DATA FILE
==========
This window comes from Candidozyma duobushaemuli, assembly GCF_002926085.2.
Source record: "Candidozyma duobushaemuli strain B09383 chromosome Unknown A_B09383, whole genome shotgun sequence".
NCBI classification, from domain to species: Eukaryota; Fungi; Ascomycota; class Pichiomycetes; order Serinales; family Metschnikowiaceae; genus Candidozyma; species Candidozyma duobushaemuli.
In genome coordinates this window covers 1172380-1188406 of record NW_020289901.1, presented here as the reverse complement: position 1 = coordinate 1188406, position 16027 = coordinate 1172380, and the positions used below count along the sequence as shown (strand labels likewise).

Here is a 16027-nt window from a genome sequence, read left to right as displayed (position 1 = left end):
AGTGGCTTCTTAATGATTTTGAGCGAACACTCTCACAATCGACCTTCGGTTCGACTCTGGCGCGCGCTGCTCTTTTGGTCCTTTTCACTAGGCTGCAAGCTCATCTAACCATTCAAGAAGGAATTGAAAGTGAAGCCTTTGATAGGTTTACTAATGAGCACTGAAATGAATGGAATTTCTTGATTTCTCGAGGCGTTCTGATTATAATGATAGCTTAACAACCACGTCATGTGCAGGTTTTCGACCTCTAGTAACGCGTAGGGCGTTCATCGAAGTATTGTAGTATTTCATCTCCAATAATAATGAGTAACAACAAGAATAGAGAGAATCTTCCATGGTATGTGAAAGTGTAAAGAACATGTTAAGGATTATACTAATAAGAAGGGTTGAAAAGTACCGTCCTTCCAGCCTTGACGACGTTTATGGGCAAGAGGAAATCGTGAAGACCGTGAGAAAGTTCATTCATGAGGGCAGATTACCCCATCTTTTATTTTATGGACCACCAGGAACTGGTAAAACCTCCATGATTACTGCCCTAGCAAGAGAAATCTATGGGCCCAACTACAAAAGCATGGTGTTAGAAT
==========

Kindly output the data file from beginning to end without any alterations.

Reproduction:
This window comes from Candidozyma duobushaemuli, assembly GCF_002926085.2.
Source record: "Candidozyma duobushaemuli strain B09383 chromosome Unknown A_B09383, whole genome shotgun sequence".
NCBI classification, from domain to species: Eukaryota; Fungi; Ascomycota; class Pichiomycetes; order Serinales; family Metschnikowiaceae; genus Candidozyma; species Candidozyma duobushaemuli.
In genome coordinates this window covers 1172380-1188406 of record NW_020289901.1, presented here as the reverse complement: position 1 = coordinate 1188406, position 16027 = coordinate 1172380, and the positions used below count along the sequence as shown (strand labels likewise).

Here is a 16027-nt window from a genome sequence, read left to right as displayed (position 1 = left end):
AGTGGCTTCTTAATGATTTTGAGCGAACACTCTCACAATCGACCTTCGGTTCGACTCTGGCGCGCGCTGCTCTTTTGGTCCTTTTCACTAGGCTGCAAGCTCATCTAACCATTCAAGAAGGAATTGAAAGTGAAGCCTTTGATAGGTTTACTAATGAGCACTGAAATGAATGGAATTTCTTGATTTCTCGAGGCGTTCTGATTATAATGATAGCTTAACAACCACGTCATGTGCAGGTTTTCGACCTCTAGTAACGCGTAGGGCGTTCATCGAAGTATTGTAGTATTTCATCTCCAATAATAATGAGTAACAACAAGAATAGAGAGAATCTTCCATGGTATGTGAAAGTGTAAAGAACATGTTAAGGATTATACTAATAAGAAGGGTTGAAAAGTACCGTCCTTCCAGCCTTGACGACGTTTATGGGCAAGAGGAAATCGTGAAGACCGTGAGAAAGTTCATTCATGAGGGCAGATTACCCCATCTTTTATTTTATGGACCACCAGGAACTGGTAAAACCTCCATGATTACTGCCCTAGCAAGAGAAATCTATGGGCCCAACTACAAAAGCATGGTGTTAGAAT